By Mylo Fisherman
Walt Disney Company CEO Bob Chapek was called out on his inaction, but more specifically his financial support, of Florida’s “Don’t Say Gay” bill during the annual shareholders meeting. The “Don’t Say Gay” bill states that “sexual orientation and gender identity may not occur in kindergarten through grade three or in a manner that is not age-appropriate or developmentally appropriate for students in accordance with state standards.”
Chapek stated that he had plans to meet with Florida Governor Ron DeSantis to discuss Disney’s opposition to the bill but didn’t give details on how he will pull funding away from homophobic politicians. He also pledged to donate five million dollars to the Human Rights Campaign (HRC). However, HRC rejected the donation.
While Disney capitalizes on LGBTQIA+ people during pride, they do not put action behind the community they profit from.
Joni Madison, interim President of the HRC, stated, “The Human Rights Campaign will not accept this money from Disney until we see them build on their public commitment and work with LGBTQ+ advocates to ensure that dangerous proposals, like Florida’s ‘Don’t Say Gay or Trans’ bill, don’t become dangerous laws.”
In an attempt to address the situation, Chapek sent an email to Disney employees titled “Our Unwavering Commitment to the LGBTQ+ Community.” He was met with counter statements in the form of a letter from the “LGBTQIA+ employees of Pixar and their allies.”
The first claim that Chapek made in his email is that Disney has a long history of supporting the LGBTQIA+ Community. The Pixar letter states, “Disney Parks did not officially host Pride until 2019, in Paris alone.” They added, “Disney began capitalizing on Pride in 2018 with The Rainbow Mickey Collection (while de-emphasizing the terms like LGBTQ+ and not even featuring explicitly LGBTQIA+ pieces such as Pride flag pins until 2021).”
This shows how Disney executives feel fine profiting from the LGBTQIA+ community, but when it comes to actual support they take a step back.
The second claim Chapek made is that “corporate statements do very little to change outcomes or minds; instead, they are often weaponized by one side or the other to further divide and inflame,” Chapek added. “Simply put, they can be [counterproductive,] undermining more effective ways to achieve change.”
In the Pixar letter, they have stated multiple instances that prove the contrary. One of which occurred in 2016, when Disney addressed the controversial Religious Liberty Bell by telling Georgia: “We will plan to take our business elsewhere should any legislation allowing discriminatory practices be signed into state law.”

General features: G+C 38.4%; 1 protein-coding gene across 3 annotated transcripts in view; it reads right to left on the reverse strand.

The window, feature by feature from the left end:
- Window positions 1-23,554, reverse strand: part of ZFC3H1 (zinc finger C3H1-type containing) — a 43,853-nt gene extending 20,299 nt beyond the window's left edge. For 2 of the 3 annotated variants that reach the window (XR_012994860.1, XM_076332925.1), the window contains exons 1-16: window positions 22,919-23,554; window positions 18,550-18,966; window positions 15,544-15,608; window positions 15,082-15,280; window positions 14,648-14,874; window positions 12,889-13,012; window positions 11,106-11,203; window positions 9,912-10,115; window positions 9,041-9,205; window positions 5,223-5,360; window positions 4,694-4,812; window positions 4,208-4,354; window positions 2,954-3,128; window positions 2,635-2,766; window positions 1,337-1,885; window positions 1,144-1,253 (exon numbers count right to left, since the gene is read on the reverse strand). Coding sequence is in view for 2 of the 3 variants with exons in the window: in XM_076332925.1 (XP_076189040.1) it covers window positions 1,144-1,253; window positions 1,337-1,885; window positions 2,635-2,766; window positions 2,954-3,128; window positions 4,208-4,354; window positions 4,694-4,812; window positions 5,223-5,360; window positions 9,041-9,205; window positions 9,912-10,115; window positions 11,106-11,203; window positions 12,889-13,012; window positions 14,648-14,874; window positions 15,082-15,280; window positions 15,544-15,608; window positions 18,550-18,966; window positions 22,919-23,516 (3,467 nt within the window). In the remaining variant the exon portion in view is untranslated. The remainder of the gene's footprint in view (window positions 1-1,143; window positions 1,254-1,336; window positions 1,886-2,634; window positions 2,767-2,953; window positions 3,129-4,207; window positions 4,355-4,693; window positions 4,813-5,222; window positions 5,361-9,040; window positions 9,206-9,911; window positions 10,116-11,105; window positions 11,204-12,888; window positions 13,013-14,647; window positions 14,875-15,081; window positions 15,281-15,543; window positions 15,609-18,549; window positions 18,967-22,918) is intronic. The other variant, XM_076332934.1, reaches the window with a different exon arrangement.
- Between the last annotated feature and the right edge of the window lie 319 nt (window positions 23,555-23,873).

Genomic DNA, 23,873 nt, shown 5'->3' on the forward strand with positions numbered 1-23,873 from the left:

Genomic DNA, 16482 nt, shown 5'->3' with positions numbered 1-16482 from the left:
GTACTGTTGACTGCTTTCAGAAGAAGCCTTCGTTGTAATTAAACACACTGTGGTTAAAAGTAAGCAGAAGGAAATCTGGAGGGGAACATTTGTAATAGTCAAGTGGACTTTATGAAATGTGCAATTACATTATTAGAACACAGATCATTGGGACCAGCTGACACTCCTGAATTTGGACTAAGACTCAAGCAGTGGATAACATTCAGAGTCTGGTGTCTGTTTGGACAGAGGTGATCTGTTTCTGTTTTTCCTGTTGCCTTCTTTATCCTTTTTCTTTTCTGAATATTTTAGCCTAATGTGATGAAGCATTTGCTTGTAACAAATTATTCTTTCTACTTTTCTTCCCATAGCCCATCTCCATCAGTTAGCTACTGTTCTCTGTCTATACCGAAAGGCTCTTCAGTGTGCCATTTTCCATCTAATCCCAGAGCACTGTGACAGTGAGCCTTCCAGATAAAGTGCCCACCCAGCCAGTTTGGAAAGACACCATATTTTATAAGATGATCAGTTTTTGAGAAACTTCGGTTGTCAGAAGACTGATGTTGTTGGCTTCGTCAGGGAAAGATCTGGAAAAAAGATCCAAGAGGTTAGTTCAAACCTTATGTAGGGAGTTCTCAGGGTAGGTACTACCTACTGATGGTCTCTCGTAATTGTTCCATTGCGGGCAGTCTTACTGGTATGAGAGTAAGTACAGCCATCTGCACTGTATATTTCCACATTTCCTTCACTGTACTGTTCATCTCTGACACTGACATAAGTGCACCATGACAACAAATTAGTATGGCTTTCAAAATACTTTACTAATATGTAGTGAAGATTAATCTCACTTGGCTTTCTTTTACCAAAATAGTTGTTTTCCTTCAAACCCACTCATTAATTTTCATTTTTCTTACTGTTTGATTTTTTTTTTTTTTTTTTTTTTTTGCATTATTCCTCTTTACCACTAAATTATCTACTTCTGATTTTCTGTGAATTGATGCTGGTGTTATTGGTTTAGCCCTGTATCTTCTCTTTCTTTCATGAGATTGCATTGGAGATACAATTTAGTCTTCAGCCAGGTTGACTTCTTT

Walt Disney Statue.
This statement had a direct effect on the legislative outcome in Georgia, further emphasizing that Disney does have the power to spark change by making a corporate statement.
The final claim Chapek made is that representation is the solution, stating that the “biggest impact we can have in creating a more inclusive world is through the inspiring content we produce.”
According to the Pixar letter, this claim is far from the real experience Pixar employees had when attempting to create gay affection and get it approved by Disney executives.
“We at Pixar have personally witnessed beautiful stories, full of diverse characters, come back from Disney corporate reviews shaved down to crumbs of what they once were,” the letter continues. “Nearly every moment of overtly gay affection is cut at Disney’s behest, regardless of when there is protest from both the creative teams and executive leadership at Pixar. Even if creating LGBTQIA+ content was the answer to fixing the discriminatory legislation in the world, we are being barred from creating it. Beyond the “inspiring content” that we aren’t even allowed to create, we require action.”
The Disney family spoke out and took action against Chapek’s handling of the “Don’t Say Gay” bill. Roy P. Disney is the grand-nephew of Walt Disney. At the HRC annual gala in March, he and his wife took the stage to announce that their family will be matching donations up to $500,000. He stated, “My wife, Sheri, and I have been members of HRC for over 20 years.”
He added, “Equality matters deeply to us, especially because our child, Charlee, is transgender and a proud member of the LGBTQ+ community.”
The Delphian spoke with a few Adelphi students to get their take on the story.
According to Brian Egan, a sophomore English major, “Companies and corporations are not obligated to comment on recent legislation. Nor should they. I don’t care about companies’ politics. I care whether or not I want to buy their product. Corporate statements and tweets are oftentimes empty and meaningless.”
Kennie Cervantes, a sophomore computer science major, shared a differing opinion. “I feel as though Chapek’s response to this bill was completely performative.”
Cervantes echoed the voices of Pixar employees when he added that Chapek donating five million to the HRC was “an attempt to cover up his inactivity.”
A company as big as Disney should put action behind its words. Throwing money at an issue isn’t going to solve the problem as they said. If they really care about creating diverse stories, they should allow creators to create them instead of just saying that it is important.